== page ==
School Funding Changes

1960 to 1988
Allan R. Odden
University of Wisconsin–Madison

There have been significant changes in public school funding in the United States since 1960. Public schools have enjoyed a history of continuous increases in real funding in both total and per pupil terms during this period. While catalysts for this support can be traced in part to well-known critical events—Sputnik in the 1950s, poverty and equity programs in the 1960s, enrollment growth in both decades, school finance and property tax reform in the 1970s, and education quality reforms in the 1980s—to a large degree the long-term nature of continued rising school funds reflects underlying strong citizen support for U.S. public schools combined with the health of the country's growing economy.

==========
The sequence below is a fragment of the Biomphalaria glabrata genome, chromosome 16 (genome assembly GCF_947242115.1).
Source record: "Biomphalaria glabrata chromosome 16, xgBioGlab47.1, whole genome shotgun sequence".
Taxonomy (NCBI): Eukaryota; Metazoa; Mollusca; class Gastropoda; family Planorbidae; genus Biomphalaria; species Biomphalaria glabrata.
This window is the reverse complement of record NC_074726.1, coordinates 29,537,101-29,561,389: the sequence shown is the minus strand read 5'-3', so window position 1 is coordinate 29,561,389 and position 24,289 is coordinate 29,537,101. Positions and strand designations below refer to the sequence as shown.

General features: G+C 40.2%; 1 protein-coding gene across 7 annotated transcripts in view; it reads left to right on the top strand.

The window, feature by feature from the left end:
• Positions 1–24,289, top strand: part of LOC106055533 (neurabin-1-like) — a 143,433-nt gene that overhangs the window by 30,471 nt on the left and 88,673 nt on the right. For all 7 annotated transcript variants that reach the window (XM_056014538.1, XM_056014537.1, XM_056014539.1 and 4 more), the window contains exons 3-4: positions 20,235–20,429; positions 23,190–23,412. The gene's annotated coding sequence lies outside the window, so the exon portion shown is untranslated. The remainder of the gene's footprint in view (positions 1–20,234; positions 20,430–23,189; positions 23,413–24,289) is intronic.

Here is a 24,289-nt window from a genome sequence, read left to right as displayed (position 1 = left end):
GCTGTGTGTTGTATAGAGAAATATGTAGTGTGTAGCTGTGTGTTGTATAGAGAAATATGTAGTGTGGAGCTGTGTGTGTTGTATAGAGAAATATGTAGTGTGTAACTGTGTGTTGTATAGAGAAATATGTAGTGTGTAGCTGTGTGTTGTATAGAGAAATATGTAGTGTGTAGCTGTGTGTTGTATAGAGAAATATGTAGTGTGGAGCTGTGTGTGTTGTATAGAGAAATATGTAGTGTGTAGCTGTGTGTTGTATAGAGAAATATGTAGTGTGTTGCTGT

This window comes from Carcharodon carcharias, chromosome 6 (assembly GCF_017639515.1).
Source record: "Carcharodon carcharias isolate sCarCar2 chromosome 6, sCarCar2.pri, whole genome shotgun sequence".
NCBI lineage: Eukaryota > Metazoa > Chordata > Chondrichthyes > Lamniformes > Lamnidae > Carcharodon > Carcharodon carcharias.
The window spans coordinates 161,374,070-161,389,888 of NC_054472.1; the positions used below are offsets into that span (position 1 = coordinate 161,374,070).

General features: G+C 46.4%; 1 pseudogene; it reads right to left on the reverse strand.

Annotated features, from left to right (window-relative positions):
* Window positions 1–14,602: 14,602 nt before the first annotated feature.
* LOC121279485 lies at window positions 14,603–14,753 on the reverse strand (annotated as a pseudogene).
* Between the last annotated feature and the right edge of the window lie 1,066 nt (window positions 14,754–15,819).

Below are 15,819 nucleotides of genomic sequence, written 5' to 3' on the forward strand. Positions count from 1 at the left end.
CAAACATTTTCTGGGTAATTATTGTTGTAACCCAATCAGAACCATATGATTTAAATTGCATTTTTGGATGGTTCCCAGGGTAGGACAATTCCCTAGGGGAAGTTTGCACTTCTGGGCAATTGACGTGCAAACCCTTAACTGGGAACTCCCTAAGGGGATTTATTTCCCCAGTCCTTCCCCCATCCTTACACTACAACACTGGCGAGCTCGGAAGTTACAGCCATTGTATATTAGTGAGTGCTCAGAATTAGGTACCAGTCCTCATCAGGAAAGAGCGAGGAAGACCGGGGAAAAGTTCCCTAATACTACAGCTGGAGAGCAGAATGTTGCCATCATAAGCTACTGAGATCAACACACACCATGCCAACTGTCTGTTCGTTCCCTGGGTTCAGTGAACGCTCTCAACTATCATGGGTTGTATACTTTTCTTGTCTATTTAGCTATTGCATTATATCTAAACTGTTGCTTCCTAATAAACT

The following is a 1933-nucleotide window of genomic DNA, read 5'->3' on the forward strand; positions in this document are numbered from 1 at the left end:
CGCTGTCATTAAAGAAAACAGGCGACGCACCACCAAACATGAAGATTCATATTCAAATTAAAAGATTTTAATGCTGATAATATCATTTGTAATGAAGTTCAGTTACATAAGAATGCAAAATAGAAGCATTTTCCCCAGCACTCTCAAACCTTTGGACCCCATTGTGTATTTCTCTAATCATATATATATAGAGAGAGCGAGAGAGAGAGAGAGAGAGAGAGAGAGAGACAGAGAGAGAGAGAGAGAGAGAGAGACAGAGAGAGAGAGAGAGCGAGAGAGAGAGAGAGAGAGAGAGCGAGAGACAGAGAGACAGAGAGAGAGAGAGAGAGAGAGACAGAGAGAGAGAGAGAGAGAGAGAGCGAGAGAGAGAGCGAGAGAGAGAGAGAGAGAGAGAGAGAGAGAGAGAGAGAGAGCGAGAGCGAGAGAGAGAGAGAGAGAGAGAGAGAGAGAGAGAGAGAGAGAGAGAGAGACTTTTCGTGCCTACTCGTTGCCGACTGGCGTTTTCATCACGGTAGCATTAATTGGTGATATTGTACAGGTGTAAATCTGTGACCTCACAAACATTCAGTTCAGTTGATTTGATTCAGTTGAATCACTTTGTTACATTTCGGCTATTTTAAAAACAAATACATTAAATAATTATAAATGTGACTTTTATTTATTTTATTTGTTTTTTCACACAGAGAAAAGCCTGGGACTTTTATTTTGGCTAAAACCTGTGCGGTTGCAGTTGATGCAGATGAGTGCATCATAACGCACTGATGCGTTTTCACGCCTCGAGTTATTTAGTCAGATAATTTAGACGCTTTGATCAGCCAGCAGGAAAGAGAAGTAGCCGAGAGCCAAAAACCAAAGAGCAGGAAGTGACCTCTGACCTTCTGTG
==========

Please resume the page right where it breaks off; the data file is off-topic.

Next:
Despite both pessimism at the beginning of this decade about the outlook for school funding and the long and deep recession in which the decade began, this article shows that real school funding between 1980 and 1988 continued to increase at substantial rates. The first section provides an overview of school revenues in the context of the country's gross national product and personal income from 1960 to 1980. The next section briefly describes the funding increases needed to finance the education reforms proposed during the 1980s—the higher standards, expectations, and requirements such as those recommended in A Nation at Risk, and the programs to upgrade teaching into a profession such as those recommended in A Nation Prepared. The last section provides detail for the country as a whole and for several regions on education finance changes during the 1980s (up to 1988) and compares the increases to the levels needed to fund the proposed reforms.

Suggested citationOdden, A. R. (1989, February). School funding changes: 1960 to 1988 [Report]. Policy Analysis for California Education.